Clickbait might not be destroying our general Intelligence

Epistemic sta­tus This post is a “plau­si­ble con­jec­ture” al­ter­na­tive to Eliezer’s take on click­bait. My ar­ro­gant epis­ti­mol­ogy thinks it’s sub­stan­tially closer to the truth than Eliezer’s ver­sion.

https://​​www.less­wrong.com/​​posts/​​Yi­coiQurNBxSp7a65/​​is-click­bait-de­stroy­ing-our-gen­eral-intelligence

In the 1950′s there were a similar num­ber (or­der of mag­ni­tude) of hu­mans, and they did a similar amount of so­cial­iz­ing as to­day. This would sug­gest that a similar quan­tity of memetic op­ti­miza­tion was go­ing on then. Any uni­ver­sally pop­u­lar meme would have risen to pop­u­lar­ity. The differ­ence be­tween then and to­day was that then peo­ple usu­ally only com­mu­ni­cated with peo­ple ge­o­graph­i­cally lo­cal to them. With a small num­ber of news­pa­pers be­ing widely read. Whereas to­day, peo­ple com­mu­ni­cate with like minded in­di­vi­d­u­als around the world reg­u­larly.

Sup­pose that differ­ent hu­mans have differ­ent se­lec­tion crite­ria when de­cid­ing to share a meme. In 1950, a meme had to ap­peal to a broad sec­tion of so­ciety to be spread. Not 100%, more like 25%, the small num­ber of differ­ent news­pa­pers, and small num­bers of lo­cal peo­ple to com­mu­ni­cate with still let memes spe­cial­ize along a few so­cioe­co­nomic lines. Eg Catholic memes vs Protes­tant memes in North­ern Ire­land, or Liberal vs Con­ser­va­tive memes in many places. Each news­pa­per had a side, and many of your neigh­bors were on your side.

Nowa­days, memes can spe­cial­ize to fo­cus onto tiny sub­sets of the pop­u­la­tion. Given that a tiny frac­tion of the pop­u­la­tion think in a par­tic­u­lar and un­usual way, they can gather to­gether on­line, and share memes op­ti­mized ex­clu­sively to them. This pro­duces many in­ter­net sub­cul­tures. Within each sub­cul­ture, the se­lec­tion pres­sure isn’t that strong, there aren’t that many model railway buffs or code golfers or … But the memes are op­ti­mized to a par­tic­u­lar way of think­ing, not the com­bi­na­tion of sev­eral.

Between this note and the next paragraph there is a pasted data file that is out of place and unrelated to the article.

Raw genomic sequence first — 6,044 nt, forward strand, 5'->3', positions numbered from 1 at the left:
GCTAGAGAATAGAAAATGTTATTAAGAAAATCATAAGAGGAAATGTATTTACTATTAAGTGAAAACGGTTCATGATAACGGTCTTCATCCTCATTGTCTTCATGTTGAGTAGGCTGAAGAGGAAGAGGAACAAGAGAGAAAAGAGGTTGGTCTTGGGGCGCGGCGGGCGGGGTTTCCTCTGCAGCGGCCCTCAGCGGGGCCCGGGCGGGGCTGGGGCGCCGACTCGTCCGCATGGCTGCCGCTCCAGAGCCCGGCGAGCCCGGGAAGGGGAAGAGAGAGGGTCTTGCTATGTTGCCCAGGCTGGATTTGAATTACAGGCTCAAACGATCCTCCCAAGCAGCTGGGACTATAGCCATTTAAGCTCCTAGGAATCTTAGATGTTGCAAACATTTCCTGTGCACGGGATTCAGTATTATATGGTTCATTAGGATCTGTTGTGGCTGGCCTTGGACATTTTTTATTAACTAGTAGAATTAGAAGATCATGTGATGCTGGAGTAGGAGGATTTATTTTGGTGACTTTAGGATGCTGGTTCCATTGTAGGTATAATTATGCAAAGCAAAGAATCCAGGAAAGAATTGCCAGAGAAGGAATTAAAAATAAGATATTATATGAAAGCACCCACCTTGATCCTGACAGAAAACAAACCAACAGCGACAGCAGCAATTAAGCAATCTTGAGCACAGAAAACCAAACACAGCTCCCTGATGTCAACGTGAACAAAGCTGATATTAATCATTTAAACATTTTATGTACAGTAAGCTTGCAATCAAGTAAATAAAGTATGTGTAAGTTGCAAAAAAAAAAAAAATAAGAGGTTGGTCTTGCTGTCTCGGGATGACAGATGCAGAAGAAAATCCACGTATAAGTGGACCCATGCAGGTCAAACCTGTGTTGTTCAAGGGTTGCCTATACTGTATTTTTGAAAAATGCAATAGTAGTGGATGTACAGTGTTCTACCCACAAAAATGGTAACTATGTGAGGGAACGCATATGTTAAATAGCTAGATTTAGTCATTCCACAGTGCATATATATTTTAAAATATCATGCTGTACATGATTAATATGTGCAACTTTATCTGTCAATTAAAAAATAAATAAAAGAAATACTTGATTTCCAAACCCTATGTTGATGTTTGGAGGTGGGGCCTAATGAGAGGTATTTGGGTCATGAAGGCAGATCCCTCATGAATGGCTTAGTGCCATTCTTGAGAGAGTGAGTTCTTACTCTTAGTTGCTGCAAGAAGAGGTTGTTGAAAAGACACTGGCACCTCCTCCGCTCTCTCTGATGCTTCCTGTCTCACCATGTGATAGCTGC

In some cir­cum­stances, Schel­ling points cre­ate an av­er­ag­ing effect in the 1950 case. Sup­pose an is­sue, say cats vs dogs, is suffi­ciently minor that news­pa­pers are not split into a pro cat pa­per, and a pro dog pa­per. Then if a news­pa­per says any­thing ex­ces­sively pro cat, the dog fans will call them out on it, and pos­si­bly stop read­ing the pa­per. Like­wise if the pa­per is pro dog. So the pa­per finds a Schel­ling point, where nei­ther side are up­set enough to cause a real fuss. Note that this pro­cess is only truth seek­ing to the ex­tent that cat sup­port­ers will let valid pro dog ar­gu­ments slide and call out in­valid ones.

The main effect of filter bub­bles is in­creas­ing the var­i­ance in the meme pool. The biol­o­gists can stop ar­gu­ing with cre­ation­ists, and get down to sort­ing out the de­tails of kin se­lec­tion or what­ever. The cre­ation­ists can stop hav­ing to pedal cre­ation­ism to the un­con­vinced and can get to­gether to work out the differ­ence be­tween micro-evolu­tion and macro-evolu­tion.

Op­ti­miz­ing for a com­bi­na­tion of A and B can pro­duce more of both than choos­ing which to op­ti­mize for at ran­dom. If we have memes that are (A=10, B=0) and (A=9, B=9) and (A=0, B=10), then the mid­dle one is likely to spread in a world with­out filter bub­bles, but the ex­tremes could spread in bub­bles op­ti­miz­ing only A and B re­spec­tively. If A=san­ity, then the av­er­age san­ity could fall due to the op­ti­miza­tion for san­ity be­ing fo­cused into one place, and diminish­ing marginal re­turns on san­ity for op­ti­miza­tion.

Other effects on the qual­ity of dis­course could in­clude stupid peo­ple hav­ing an eas­ier time voic­ing their opinions. Eliezer says that the qual­ity of in­ter­net dis­cus­sion has de­graded from 2002 to 2017. (I wasn’t old enough to use the in­ter­net in 2002, so can’t con­firm or deny this.) Ac­cord­ing to these sources, un­der 10% of the world was on­line in 2002, face­book and twit­ter hadn’t started yet. In short, get­ting on the in­ter­net re­quired more tech­ni­cal com­pe­tence, the hard­ware was more ex­pen­sive, and there was less to do there. The typ­i­cal in­ter­net user was mod­er­ately well ed­u­cated and smart. The typ­i­cal news­pa­per jour­nal­ist was also mod­er­ately well ed­u­cated. Any re­duc­tion in qual­ity would seem to be from un­in­formed peo­ple be­ing fi­nally able to tell the world why the earth is flat.

If you think that the world needs a few highly sane peo­ple, not many slightly sane peo­ple, then an ag­gre­ga­tion into a few groups of san­ity is benefi­cial.

Un­der the hy­poth­e­sis that click­bait is de­stroy­ing in­tel­li­gence, the ex­is­tance of less wrong, and places like it, is highly sur­pris­ing, un­der a seg­re­ga­tion hy­poth­e­sis, its ex­pected that the most ra­tio­nal peo­ple clump to­gether.

https://​​www.in­ter­net­wor­ld­stats.com/​​emar­ket­ing.htm

https://​​www.in­quisitr.com/​​830664/​​the-his­tory-of-so­cial-me­dia-when-did-it-re­ally-be­gin-you-may-be-sur­prised-in­fo­graphic/​​